If Chan Is Missing felt like a beginning in 1982, Justin Lin’s Better Luck Tomorrow twenty years later was a glimpse into the future. I saw it at its hometown Los Angeles premiere, where it played to a packed house at the cavernous Aratani Theater in Little Tokyo. The theater is part of the Japanese American Cultural and Community Center, which was a flash point during the 1970s anti-redevelopment fight to keep the neighborhood community-based. Just as Wayne Wang taught ESL classes in Chinatown, Justin Lin had been producing community videos down the street at the Japanese American National Museum with documentary pioneer Robert Nakamura—whose Hito Hata: Raise the Banner (codirected with Duane Kubo, 1980) was just about the only Asian American feature that was at all contemporaneous with Chan Is Missing’s release. Just like Wang before him, Justin Lin was an insider who had the confidence to be a provocateur, respectability cinema be damned.

Steve (Marc Hayashi), everybody’s crush, in Chan Is Missing.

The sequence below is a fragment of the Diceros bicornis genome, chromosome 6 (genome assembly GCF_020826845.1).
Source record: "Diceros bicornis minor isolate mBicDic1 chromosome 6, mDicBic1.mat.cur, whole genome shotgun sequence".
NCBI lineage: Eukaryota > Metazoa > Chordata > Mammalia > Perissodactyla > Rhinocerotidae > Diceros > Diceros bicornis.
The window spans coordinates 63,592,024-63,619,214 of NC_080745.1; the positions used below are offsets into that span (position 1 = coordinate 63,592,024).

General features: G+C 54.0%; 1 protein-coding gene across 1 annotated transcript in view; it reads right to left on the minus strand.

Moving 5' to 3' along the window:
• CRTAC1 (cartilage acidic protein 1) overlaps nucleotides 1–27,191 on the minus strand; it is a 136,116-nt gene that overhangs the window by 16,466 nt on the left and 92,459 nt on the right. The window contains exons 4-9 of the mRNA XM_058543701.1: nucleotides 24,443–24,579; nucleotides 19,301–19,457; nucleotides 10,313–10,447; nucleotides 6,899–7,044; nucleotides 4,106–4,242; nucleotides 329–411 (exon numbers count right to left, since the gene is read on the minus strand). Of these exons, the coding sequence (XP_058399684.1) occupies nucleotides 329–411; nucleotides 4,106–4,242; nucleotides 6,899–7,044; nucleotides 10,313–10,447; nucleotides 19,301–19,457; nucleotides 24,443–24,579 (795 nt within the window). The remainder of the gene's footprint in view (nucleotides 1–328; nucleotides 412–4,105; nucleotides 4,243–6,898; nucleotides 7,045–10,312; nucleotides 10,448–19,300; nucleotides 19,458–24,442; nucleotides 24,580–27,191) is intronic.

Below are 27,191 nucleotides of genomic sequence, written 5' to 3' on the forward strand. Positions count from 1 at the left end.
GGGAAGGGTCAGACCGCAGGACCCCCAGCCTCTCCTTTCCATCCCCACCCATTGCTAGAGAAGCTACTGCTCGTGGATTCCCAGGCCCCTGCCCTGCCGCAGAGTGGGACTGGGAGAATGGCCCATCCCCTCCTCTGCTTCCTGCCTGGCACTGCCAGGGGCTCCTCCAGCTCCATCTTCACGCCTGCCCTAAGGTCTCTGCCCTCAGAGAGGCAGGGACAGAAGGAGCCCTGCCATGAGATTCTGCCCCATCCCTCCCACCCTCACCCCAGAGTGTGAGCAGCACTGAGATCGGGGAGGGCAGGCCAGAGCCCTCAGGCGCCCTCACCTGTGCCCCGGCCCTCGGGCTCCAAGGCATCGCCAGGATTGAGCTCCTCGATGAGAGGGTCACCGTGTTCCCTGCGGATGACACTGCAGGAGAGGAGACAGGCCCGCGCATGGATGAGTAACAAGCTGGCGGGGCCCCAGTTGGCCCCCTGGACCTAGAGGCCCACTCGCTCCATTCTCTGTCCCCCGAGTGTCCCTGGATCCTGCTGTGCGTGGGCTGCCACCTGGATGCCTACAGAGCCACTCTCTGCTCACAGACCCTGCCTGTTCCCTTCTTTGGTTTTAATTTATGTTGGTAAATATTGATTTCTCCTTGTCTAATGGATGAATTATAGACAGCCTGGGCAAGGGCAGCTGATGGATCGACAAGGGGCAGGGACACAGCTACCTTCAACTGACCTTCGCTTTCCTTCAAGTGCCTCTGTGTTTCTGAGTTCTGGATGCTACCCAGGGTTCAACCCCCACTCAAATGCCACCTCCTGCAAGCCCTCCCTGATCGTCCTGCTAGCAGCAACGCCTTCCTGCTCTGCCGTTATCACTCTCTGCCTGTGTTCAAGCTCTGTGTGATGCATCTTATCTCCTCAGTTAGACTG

Better Luck Tomorrow was a leap forward from the days when Asian American filmmakers bore the burden of representation, required to undo years of being both perpetual foreigners and model minorities, redeemed by uplift success stories. Instead, Lin delivered a bold and wickedly funny send-up of Machiavellian SAT anxieties as familiar to any Asian American kid as the Obon festival in August and moon cakes in September. In the movie a group of overachieving high school students, fueled by boredom and larceny, escalate from test-theft-for-profit to murder and mayhem. The genre-busting Better Luck Tomorrow may have shocked audiences addicted to the model-minority myth, but many Asian Americans delighted in its familiar, if audacious, premise. Wasn’t there a bit of Ben (Parry Shen) in everyone’s heart, and didn’t everybody know a volatile knucklehead like Virgil (Jason Tobin) or a dick like Steve (John Cho)?